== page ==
It doesn’t matter what sort of chainsaw sharpener you are using, you still need to exercise due caution. Even when dull, chainsaw chains can still cut you deeply, and you should always wear leather gloves were sharpening them. As you can see from my little anecdote, sharpening with a file can be particularly dangerous because you are applying a lot of force using your fingers.Put those chainsaw gloves to good use – at least wear one glove (on the hand which is going to be closer to the chain!) And save yourself a lot of pain and lost time.
You have heard me talking about chainsaw safety before, so let’s look at some of the safety gear available. Growing up, I learnt to use it chainsaws wearing shorts, a T-shirt and sometimes maybe a pair of ear protectors. There was simply no such thing as chainsaw safety – the safety aspect was that you just didn’t cut yourself with it.
It was my dad who taught me to use a chainsaw, and he had this saying: he used to say, that you start out life with two bags. The one bag is empty, and the other bag is full of luck. The aim of life was to fill up your empty bag with experience, before your bag of luck ran out.
Although I like this philosophy in many ways, I don’t think it should be applied to using any sort of power tool. I guess I managed to fill my bag of experience before my luck ran out, but I know plenty of people who didn’t. I’ve seen plenty of accidents in the forestry industry where I used to work, and all I can say is that luck only goes so far.
Oh yeah, chainsaws are totally safe and definitely not dangerous...
If you are going to work with a chainsaw, there are some things you absolutely need to have. The first of these is a good pair of chainsaw trousers, sometimes called chainsaw chaps. These can come in various forms, sometimes as full pull over pants you can wear over your clothing, and sometimes more in the form of an apron type garment. What they all have in common, is that they are composed many different layers of materials, which are designed to protect you if you slip with the saw and cut into your leg.
As you can imagine, cutting into your thighs with a chainsaw would be disastrous, and that’s the area that protective pants are there to cover mainly.
Chainsaw trousers (or chaps) are kind of like a bullet-proof vest: you need to remember that they don’t make you invincible, there really are just there to buy you some time. A powerful petrol chainsaw will cut through chainsaw trousers in a few seconds it’s running at full throttle, but what these plans are designed to do is to give you enough time to ease off the throttle, jam on the chain brake, or do whatever else it takes to get yourself to safety. From seeing these pants being cut into a number of times, and I can tell you from personal experience that they are worth their weight in gold.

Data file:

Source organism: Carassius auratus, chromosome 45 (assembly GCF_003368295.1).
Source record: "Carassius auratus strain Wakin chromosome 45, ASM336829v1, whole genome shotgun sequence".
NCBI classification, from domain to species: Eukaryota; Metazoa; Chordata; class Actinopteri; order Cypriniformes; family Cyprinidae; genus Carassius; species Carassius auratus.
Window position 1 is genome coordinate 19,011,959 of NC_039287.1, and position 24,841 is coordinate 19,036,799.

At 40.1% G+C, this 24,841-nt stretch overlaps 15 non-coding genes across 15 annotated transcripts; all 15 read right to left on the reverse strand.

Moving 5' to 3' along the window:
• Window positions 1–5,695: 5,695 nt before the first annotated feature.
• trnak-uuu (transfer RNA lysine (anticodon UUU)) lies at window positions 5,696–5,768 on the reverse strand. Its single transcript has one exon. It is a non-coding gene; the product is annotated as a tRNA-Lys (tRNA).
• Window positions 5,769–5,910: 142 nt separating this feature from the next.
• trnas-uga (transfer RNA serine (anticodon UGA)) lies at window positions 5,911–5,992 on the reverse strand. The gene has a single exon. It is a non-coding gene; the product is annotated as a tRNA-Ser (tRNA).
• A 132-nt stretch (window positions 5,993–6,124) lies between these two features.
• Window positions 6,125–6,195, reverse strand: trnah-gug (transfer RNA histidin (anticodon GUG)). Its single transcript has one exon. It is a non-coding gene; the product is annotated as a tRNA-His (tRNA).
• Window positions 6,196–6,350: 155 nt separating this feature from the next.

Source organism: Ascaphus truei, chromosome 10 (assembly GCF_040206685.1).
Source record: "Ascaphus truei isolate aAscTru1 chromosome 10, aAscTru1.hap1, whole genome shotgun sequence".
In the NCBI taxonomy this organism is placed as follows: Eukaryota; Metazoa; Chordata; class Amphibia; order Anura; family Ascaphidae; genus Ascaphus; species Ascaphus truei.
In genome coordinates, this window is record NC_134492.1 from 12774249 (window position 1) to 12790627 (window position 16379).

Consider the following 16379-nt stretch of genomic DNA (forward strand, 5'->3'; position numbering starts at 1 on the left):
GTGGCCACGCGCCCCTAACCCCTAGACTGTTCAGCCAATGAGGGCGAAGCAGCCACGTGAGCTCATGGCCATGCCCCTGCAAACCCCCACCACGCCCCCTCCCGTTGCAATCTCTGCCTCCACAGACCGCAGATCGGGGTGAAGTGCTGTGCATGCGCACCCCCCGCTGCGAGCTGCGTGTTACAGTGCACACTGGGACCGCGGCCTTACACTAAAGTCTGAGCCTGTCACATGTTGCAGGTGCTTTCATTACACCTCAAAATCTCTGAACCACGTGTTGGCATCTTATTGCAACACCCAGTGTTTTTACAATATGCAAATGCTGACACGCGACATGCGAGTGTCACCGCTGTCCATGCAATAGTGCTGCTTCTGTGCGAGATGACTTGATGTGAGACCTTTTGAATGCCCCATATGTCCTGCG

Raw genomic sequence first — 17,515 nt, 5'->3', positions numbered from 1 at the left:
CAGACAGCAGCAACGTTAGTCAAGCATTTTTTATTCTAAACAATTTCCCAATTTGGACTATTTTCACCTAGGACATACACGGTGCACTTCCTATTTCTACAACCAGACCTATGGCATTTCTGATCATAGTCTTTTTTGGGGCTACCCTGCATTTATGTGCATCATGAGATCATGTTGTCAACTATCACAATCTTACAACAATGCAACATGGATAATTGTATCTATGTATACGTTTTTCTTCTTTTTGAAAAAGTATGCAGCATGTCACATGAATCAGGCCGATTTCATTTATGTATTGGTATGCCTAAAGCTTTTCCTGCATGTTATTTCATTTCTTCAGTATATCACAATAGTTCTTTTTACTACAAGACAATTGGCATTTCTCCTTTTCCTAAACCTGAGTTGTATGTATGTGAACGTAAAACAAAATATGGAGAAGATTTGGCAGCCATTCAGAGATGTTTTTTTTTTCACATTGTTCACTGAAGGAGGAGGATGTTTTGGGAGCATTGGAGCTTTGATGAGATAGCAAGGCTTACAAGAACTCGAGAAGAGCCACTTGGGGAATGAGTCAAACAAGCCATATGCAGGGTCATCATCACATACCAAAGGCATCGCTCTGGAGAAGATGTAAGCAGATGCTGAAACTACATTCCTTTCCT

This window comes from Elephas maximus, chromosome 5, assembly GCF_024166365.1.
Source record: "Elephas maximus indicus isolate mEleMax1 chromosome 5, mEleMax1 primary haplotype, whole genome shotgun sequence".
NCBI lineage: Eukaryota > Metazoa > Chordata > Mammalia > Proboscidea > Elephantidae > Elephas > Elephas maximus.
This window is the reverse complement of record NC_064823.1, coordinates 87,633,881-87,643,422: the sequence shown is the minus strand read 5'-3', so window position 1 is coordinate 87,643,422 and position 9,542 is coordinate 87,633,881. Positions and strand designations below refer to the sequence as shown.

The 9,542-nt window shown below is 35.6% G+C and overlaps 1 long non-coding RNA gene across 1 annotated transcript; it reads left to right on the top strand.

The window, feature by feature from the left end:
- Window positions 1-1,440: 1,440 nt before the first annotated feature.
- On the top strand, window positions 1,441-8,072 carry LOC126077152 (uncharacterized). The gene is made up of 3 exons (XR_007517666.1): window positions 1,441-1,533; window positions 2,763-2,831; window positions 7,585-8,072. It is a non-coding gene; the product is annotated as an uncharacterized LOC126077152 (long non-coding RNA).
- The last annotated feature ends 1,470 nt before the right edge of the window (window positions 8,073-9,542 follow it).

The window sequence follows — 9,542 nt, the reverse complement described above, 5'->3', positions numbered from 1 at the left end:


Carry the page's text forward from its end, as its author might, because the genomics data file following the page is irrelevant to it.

Basically, they are composed of tough, smooth fibrous material, which the chain simply slides over as it spins. In a way they are like a motorbike helmet, in that they are a one use item – cutting into them makes an absolute mess (there’ll be fibres and shreds of cloth flying everywhere) but they do what they are supposed to do. There are varying grades of protection available in chainsaw trousers, and personally I would recommend that, if in doubt, you go with something which is heavier duty than you need. I don’t think it’s worth compromising when your safety is at stake. I’m not going to post any gory videos and pictures on my site, but I’ll let you use your imagination – chainsaws cause absolutely horrendous injuries.
Wearing chainsaw trousers is something you get used to fairly quickly. The main safety aspect, of protecting you from actual cuts, is only one of the benefits that you will gain. Once I started wearing these kinds of hands, I found that I was getting far less sawdust and chips into my boots and socks, and in winter time they actually keep you warm and dry too!
This guy is wearing apron type chainsaw trousers
A lot of the other guys I used to work with used to say that they felt a lot more comfortable trekking through the bush while wearing chainsaw chaps, because they were also good protection against snake bite. This is a good point, especially if you live in a tropical area, or where snakes are a problem. I haven’t been in the position where I’ve had to rely on it, but I seriously doubt that any snake would get its fangs through a good pair of chainsaw trousers.
The next thing you need is a good pair of chainsaw gloves, nice solid leather ones that not only reduce vibration but also prevent you from getting cuts and splinters. Like the trousers, chainsaw gloves don’t make you invincible – they are there to HELP protect you.
You can expect to pay about $100 from good-quality pair of chainsaw chap, and about $15 for a sturdy pair of chainsaw gloves. You can pay more, or you can pay less, but are make sure to get something which is going to suit your level of experience and exposure.
What about a helmet and ear protection? Check out my next post for info on this gear.
The cordless power tool revolution has taken the world by storm. 15 years ago, you might have seen some tradesmen with cordless drills, or cordless screwdrivers. Back then, these tools were not very powerful. Anyone serious still had mains driven appliances.